I responded by encouraging Brock to keep in mind that  Ratner in 2008 said he anticipated finishing Atlantic Yards in 10 years, but in 2010 said that the ten-year timeline was "never supposed to be the time" in which the project would be built.

In other words, just because Ratner says something, precise stenography is only the starting point.

But Brock, in the manner of a lawyer for a New York state agency concerned less about the truth than surviving a legal challenge, just wants to establish a "rational basis" for the Times's report. And that "rational basis" is the quote from Ratner's own mouth.

But when Ratner contradicts himself the same day, when documentation contradicts him, and when he has a pattern of unreliability, "correctly reporting what he told us" is insufficient.

More reasons for skepticism

I could have offered another example: Ratner's claim that 2000 people would get work at the arena, even though the actual full-time equivalent is 1,240 jobs.

Or Ratner's admission in 2010 that the timetable for Atlantic Yards was market-dependent, though two years earlier he'd predicted a ten-year buildout.

Or Ratner's astonishing statement to the Wall Street Journal last November that "existing incentives" don't work for high-rise, union-built affordable housing.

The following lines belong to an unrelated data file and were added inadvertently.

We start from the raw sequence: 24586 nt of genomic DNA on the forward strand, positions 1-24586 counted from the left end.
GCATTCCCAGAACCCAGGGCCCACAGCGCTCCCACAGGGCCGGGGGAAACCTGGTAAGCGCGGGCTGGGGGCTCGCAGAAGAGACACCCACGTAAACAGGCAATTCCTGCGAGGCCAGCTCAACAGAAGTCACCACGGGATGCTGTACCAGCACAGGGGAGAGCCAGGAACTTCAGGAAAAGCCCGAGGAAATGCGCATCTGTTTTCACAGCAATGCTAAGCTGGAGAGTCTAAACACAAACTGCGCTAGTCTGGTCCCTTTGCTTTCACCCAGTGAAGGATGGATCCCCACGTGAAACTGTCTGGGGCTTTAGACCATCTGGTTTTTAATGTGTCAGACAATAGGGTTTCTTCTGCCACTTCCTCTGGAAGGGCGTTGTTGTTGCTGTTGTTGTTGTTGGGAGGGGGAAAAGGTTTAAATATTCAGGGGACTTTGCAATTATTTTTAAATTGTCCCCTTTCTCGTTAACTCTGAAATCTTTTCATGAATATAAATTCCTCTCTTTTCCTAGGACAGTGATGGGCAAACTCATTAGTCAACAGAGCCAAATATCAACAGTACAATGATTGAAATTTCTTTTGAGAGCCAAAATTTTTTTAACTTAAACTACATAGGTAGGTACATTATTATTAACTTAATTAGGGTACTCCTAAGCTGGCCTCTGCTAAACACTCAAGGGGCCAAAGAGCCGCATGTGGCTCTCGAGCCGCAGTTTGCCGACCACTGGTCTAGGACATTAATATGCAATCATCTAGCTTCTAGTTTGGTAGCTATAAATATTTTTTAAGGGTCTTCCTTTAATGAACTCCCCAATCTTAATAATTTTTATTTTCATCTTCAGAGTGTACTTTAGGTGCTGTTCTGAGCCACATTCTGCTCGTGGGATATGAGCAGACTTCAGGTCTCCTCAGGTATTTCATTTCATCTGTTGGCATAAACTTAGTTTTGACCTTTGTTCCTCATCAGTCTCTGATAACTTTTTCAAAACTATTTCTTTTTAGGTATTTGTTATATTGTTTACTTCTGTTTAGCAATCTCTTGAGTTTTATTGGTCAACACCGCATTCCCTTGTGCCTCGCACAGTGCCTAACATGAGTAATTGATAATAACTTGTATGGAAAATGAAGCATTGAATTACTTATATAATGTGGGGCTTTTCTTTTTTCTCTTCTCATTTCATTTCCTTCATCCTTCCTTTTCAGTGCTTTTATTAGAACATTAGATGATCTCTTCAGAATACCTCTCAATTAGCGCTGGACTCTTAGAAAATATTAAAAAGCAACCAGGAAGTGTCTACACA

Truth vigilantes?

Should reporters be more like stenographers or "truth vigilantes"?

After all, as Times Public Editor Arthur Brisbane wrote 4/22/12, in another context (about coverage of President Obama):
Richard Stevenson, the political editor overseeing campaign coverage... added, “We remind ourselves every day of the need to provide readers — voters — with as much news, information and context as possible about the candidates, their records, their characters, their positions and the influences on them, including their campaign donors.”
If context is important, that means they wouldn't simply trust a self-serving quote, would they?


  1. I'm confused. So your saying that what Ratner says is false?

  2. What I'm saying is that Ratner says "We’re on time and on schedule."

  3. The arena would have been "a month ahead of schedule" if it had been substantially completed August 5.

    1. But its not... which we already know since its like 3 weeks past that mark.

    2. Yes. Just re-read what I wrote a bit more carefully.

    3. What I'm getting is that the Times was quoting Ratner and was using what he was saying even though he was wrong. Correct?

  4. He was wrong, or misleading, or just speaking carelessly. My point is that simply quoting people precisely--Ratner, political candidates, etc.--when what they say is factually inaccurate is a disservice to readers.

    This mistake is hardly the biggest problem with Atlantic Yards. But other journalists and researchers use the NY Times as a reference, so errors tend to creep into other reports.

    1. Ah, but why write about this now when this happened in April?

    2. Um, I can publish things when I get to them. In case, there was a trigger: